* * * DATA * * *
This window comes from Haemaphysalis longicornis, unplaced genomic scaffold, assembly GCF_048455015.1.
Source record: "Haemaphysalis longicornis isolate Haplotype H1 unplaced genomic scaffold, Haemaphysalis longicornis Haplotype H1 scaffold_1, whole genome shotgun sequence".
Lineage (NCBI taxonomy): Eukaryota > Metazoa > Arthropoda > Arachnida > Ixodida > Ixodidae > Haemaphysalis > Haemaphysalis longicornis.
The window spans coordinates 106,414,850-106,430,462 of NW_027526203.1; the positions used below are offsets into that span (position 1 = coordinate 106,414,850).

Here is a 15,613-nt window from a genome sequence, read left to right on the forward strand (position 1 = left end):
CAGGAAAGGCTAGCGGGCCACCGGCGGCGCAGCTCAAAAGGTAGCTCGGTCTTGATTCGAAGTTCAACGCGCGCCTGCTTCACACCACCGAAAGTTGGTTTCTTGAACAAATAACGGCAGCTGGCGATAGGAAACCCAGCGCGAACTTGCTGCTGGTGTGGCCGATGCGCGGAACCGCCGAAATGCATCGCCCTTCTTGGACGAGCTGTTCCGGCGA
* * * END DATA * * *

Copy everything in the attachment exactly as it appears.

This window comes from Haemaphysalis longicornis, unplaced genomic scaffold, assembly GCF_048455015.1.
Source record: "Haemaphysalis longicornis isolate Haplotype H1 unplaced genomic scaffold, Haemaphysalis longicornis Haplotype H1 scaffold_1, whole genome shotgun sequence".
Lineage (NCBI taxonomy): Eukaryota > Metazoa > Arthropoda > Arachnida > Ixodida > Ixodidae > Haemaphysalis > Haemaphysalis longicornis.
The window spans coordinates 106,414,850-106,430,462 of NW_027526203.1; the positions used below are offsets into that span (position 1 = coordinate 106,414,850).

Here is a 15,613-nt window from a genome sequence, read left to right on the forward strand (position 1 = left end):
CAGGAAAGGCTAGCGGGCCACCGGCGGCGCAGCTCAAAAGGTAGCTCGGTCTTGATTCGAAGTTCAACGCGCGCCTGCTTCACACCACCGAAAGTTGGTTTCTTGAACAAATAACGGCAGCTGGCGATAGGAAACCCAGCGCGAACTTGCTGCTGGTGTGGCCGATGCGCGGAACCGCCGAAATGCATCGCCCTTCTTGGACGAGCTGTTCCGGCGA